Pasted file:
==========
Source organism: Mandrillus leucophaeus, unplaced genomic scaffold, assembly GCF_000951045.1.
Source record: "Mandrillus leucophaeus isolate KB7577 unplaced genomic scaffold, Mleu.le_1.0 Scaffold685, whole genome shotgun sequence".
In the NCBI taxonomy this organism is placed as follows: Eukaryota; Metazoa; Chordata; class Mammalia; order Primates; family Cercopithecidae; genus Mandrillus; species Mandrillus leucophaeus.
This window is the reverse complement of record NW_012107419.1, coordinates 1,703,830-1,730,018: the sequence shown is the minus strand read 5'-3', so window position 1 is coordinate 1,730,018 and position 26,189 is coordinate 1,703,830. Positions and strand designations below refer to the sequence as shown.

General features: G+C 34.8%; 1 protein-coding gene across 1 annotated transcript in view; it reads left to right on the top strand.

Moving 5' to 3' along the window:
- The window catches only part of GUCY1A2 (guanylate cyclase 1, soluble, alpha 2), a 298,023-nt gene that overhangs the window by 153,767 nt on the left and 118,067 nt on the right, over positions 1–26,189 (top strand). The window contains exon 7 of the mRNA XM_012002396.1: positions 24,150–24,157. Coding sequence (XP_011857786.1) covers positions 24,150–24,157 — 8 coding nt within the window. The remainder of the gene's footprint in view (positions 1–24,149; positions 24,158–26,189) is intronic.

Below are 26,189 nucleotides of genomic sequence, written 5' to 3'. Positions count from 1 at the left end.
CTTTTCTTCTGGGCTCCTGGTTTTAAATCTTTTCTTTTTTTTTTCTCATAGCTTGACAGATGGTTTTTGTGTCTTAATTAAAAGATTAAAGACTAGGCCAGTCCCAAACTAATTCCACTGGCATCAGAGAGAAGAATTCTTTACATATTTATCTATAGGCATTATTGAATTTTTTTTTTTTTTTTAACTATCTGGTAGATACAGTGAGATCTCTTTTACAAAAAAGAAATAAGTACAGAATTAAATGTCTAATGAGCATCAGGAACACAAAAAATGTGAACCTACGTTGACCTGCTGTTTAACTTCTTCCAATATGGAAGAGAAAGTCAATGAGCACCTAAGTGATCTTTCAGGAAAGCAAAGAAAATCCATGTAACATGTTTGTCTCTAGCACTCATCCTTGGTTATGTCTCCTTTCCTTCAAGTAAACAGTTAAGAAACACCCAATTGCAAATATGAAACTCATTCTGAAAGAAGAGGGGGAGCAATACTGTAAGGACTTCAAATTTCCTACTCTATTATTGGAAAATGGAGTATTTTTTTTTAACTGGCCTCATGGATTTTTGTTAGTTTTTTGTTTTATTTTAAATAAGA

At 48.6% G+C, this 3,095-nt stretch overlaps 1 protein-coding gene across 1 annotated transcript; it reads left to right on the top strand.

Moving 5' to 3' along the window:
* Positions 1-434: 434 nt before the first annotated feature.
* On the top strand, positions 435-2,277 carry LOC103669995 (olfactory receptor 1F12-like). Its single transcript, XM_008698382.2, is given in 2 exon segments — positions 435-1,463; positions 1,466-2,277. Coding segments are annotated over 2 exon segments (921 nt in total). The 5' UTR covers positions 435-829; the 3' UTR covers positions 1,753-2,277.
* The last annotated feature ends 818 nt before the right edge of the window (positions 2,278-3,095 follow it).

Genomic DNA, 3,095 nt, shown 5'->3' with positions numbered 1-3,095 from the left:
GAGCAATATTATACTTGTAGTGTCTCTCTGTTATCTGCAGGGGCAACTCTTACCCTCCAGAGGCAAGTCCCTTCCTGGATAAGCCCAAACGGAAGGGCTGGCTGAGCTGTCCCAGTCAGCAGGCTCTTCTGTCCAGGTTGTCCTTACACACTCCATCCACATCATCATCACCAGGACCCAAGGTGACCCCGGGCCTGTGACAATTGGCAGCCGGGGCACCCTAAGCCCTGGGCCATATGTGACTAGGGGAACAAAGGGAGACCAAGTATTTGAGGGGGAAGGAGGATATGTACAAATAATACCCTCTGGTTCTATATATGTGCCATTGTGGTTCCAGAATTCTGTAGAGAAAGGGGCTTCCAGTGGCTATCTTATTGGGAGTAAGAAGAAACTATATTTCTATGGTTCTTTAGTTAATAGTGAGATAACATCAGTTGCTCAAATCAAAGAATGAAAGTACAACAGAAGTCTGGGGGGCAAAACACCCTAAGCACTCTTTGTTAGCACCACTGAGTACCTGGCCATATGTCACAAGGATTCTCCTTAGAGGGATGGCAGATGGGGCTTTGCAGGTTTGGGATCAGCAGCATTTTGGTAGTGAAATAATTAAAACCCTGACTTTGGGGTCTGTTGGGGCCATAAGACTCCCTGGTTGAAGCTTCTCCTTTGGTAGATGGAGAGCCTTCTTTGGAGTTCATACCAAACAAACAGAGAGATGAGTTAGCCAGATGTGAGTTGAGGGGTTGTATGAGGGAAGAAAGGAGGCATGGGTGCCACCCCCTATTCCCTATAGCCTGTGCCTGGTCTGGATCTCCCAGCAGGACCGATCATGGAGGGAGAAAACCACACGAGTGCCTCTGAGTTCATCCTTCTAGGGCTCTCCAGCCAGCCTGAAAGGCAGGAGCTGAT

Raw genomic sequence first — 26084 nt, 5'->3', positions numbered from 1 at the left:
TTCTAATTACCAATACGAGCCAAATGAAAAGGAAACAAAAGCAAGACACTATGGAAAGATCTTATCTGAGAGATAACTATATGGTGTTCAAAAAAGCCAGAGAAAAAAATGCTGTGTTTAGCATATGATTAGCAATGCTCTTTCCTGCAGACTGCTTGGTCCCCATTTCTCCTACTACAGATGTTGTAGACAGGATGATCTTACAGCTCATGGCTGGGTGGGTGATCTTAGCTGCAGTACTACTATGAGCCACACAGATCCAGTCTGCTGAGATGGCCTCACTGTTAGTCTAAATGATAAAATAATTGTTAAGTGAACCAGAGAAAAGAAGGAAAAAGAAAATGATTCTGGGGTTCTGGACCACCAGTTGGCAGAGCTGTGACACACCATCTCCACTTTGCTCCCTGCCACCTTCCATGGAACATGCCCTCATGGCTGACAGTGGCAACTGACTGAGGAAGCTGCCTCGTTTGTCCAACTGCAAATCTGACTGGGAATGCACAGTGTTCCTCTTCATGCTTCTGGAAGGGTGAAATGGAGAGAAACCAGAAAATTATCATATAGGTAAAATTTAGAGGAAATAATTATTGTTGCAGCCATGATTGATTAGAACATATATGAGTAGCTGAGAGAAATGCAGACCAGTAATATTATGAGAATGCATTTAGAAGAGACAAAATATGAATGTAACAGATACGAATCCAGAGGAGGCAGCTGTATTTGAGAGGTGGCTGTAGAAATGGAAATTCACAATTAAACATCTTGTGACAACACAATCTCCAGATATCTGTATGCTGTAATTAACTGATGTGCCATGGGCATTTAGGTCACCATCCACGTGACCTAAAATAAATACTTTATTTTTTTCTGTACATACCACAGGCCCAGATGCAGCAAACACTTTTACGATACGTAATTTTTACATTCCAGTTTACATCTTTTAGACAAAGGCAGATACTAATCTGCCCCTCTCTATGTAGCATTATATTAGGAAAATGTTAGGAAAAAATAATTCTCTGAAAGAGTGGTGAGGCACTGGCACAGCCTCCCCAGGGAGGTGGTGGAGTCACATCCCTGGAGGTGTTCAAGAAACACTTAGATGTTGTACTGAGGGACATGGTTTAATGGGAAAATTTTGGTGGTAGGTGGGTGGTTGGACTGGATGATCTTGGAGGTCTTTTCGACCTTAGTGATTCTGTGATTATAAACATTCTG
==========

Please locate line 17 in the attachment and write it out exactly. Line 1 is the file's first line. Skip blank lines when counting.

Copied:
Raw genomic sequence first — 26084 nt, 5'->3', positions numbered from 1 at the left: